Pickling vegetables: a beginner’s guide

Pickling vegetables: a beginner’s guide

Create your own delicious pickles quickly and easily

Pickling is one of our oldest methods of preserving food – in the past, it’s been a great way to preserve much-needed vitamins and minerals in food for times of scarcity ahead. In the UK pickled foods are fairly commonplace – whether it’s in the form of a cheese and Branston’s pickle sandwich, a pickled onion with your Ploughman’s or a local gran’s delicious, tangy fresh piccalilli. Worldwide, pickling has also been used for centuries, bringing us culinary delights like pickled herring from Sweden, fermented kimchi from Korea, and sour lime pickle from India.

Image by jinho kim from Pixabay

Image by jinho kim from Pixabay

One of the essential elements in pickled food is vinegar, because of its anti-microbial acetic acid content. This prevents the growth of harmful bacteria that flourish in alkaline or neutral conditions, and it’s essential in producing a good pickle that won’t spoil. Historically, Indian pickles have used strong malt vinegar, and cider vinegar is also a popular choice. For milder Asian or Nordic pickle, white wine or rice vinegar is commonly used – all of these work, as long as they’re at least 5% acidity.

When pickling, it’s important to remember that you’reĀ preserving the veg in its current state, so it’s best to use the freshest specimens you can find. Past-its-best fruit and veg can be great in cooking, but won’t hold its own when pickled. The final essential ingredient is pure rock or sea salt – modern types of table salt are filled with chemicals and preservatives that will affect the pickling process.

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Aside from the big three (vinegar, fresh produce and good salt), much of pickling is about how willing you are to experiment! Even a true beginner can really get creative in the kitchen here, as it isn’t an exact science – the important thing is to keep the ratio of vinegar, sugar and salt and the rest can be improvised. On top of the basic starting method of brining (salting) fresh fruit and veg then bottling in seasoned vinegar, different types of spices and ingredients can be added to pickles to bring a whole new flavour profile to humble veg.

To get started, you’ll need to find a recipe that works for you. Is there something you’ve been keen to try? Red cabbage, sliced cucumber, onions and tomatoes are all excellent starter pickles, so have a look online and see if you can find a recipe that tickles your fancy. Then, brine or dry salt your veggies for at least 24 hours. A good ratio to follow is 225g rock or sea salt to 2.8 litres of water – make sure to stir thoroughly so the salt is completely dissolved. This step is crucial because it draws excess water out of the vegetables, preventing the water from leaking out during pickling and diluting the vinegar.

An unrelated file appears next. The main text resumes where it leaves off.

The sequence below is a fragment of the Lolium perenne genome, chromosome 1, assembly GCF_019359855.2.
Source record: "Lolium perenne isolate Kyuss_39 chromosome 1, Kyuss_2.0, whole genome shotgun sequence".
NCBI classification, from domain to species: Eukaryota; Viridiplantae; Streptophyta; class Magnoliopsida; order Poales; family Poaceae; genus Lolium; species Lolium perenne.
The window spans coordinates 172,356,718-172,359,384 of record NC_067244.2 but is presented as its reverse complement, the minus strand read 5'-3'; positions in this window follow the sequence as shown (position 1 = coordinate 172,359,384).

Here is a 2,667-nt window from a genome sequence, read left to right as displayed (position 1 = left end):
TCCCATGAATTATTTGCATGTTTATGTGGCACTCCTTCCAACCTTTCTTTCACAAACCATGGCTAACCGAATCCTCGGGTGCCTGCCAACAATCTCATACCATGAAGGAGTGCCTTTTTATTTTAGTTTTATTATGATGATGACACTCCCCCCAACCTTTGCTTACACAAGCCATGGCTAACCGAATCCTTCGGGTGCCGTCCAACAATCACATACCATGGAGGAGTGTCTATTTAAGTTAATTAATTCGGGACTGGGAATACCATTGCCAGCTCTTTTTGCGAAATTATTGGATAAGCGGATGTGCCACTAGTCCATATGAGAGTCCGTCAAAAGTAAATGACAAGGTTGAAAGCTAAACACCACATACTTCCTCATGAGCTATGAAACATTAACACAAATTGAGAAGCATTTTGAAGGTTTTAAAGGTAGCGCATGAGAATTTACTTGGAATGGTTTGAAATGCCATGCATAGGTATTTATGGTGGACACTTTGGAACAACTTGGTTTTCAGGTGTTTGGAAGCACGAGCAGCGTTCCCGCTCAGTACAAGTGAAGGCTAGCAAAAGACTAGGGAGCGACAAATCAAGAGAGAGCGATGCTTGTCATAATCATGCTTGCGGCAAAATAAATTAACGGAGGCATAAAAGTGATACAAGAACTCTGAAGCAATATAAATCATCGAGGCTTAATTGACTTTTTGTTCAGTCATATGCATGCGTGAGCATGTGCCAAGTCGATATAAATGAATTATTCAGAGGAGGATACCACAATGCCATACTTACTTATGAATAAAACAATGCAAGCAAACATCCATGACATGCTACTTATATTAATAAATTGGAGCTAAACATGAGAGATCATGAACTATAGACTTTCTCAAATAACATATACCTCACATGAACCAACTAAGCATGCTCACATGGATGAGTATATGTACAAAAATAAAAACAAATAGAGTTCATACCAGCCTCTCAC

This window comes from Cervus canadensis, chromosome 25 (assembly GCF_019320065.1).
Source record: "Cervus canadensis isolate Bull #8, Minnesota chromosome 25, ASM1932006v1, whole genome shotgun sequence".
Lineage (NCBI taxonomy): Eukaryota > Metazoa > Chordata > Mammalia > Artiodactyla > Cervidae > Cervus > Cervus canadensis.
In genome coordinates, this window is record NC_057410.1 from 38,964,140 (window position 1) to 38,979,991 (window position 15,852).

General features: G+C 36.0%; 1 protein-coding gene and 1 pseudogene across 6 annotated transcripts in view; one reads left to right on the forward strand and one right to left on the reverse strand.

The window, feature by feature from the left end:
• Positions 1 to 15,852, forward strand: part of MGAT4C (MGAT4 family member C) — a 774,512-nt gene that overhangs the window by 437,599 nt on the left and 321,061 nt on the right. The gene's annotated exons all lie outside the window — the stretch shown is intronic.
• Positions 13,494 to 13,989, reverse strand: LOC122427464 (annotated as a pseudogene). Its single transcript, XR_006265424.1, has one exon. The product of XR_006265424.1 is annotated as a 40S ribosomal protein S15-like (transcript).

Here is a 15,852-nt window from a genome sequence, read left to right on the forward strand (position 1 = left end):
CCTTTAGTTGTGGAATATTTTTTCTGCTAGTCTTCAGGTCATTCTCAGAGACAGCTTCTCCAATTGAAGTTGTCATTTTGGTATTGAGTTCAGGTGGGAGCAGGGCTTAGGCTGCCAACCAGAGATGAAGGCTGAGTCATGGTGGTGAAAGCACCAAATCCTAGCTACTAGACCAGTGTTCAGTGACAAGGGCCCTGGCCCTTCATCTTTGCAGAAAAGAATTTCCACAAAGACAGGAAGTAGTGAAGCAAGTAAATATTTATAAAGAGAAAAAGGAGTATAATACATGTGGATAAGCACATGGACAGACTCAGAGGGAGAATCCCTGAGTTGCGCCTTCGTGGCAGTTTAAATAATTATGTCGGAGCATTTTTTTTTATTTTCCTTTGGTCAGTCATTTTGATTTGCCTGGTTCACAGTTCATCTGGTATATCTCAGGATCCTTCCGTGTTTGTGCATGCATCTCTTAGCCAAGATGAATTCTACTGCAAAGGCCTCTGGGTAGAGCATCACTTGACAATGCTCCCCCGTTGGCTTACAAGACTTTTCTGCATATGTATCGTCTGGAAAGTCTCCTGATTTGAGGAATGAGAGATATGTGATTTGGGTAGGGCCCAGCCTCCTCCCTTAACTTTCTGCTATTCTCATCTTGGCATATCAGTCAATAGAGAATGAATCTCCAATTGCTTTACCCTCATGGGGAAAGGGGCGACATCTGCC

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Next, it’s time to heat your vinegar with any aromatics you’d like to use. Punchy flavours like star anise, juniper, allspice, cloves, dried chilli and garlic will give you a tart, fragrant vinegar, and some benefits of using whole spices is that they look lovely, are easy to remove and won’t cloud the liquid. Other great additions are fresh dill and parsley, bay leaves, peppercorns and fennel. Get creative! Heat the vinegar until you can smell all of those lovely aromatics in the steam – this means they’re nicely infused.

Leave the vinegar to cool, and sterilise your jars while you wait. You can use repurposed kitchen jars of any kind as long as they have an airtight lid, but rubber-sealed containers like Kilner jars are ideal. Sterilise your containers by washing in hot, soapy water, then heating through in a hot oven for about twenty minutes (remember to remove the rubber seals first, if they’re present). When everything is cool enough to handle, transfer the prepared veggies into the jars and pour over the pickling liquid. Seal the lids, and leave to cool.

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Image by Vincenzo Raucci from Pixabay

Keep your jars of pickle in a cool place, or in the fridge to avoid fermentation. Longer-matured pickles will have a more intense flavour, but less crunch than those pickles you eat sooner after preparation. This is a really fun way to develop your tastebuds and experiment with seasonal vegetables. It’s a great feeling to accompany your lunch with a home-made pickle, and I think it’s a fairly addictive process!

If you’re short on time, or are after a quick fix of pickle to accompany a particular meal, this quick pickling recipe is ready in 24h and is a very approachable first base to get started from. It works really well with beetroots, cauliflower, cucumber and onions.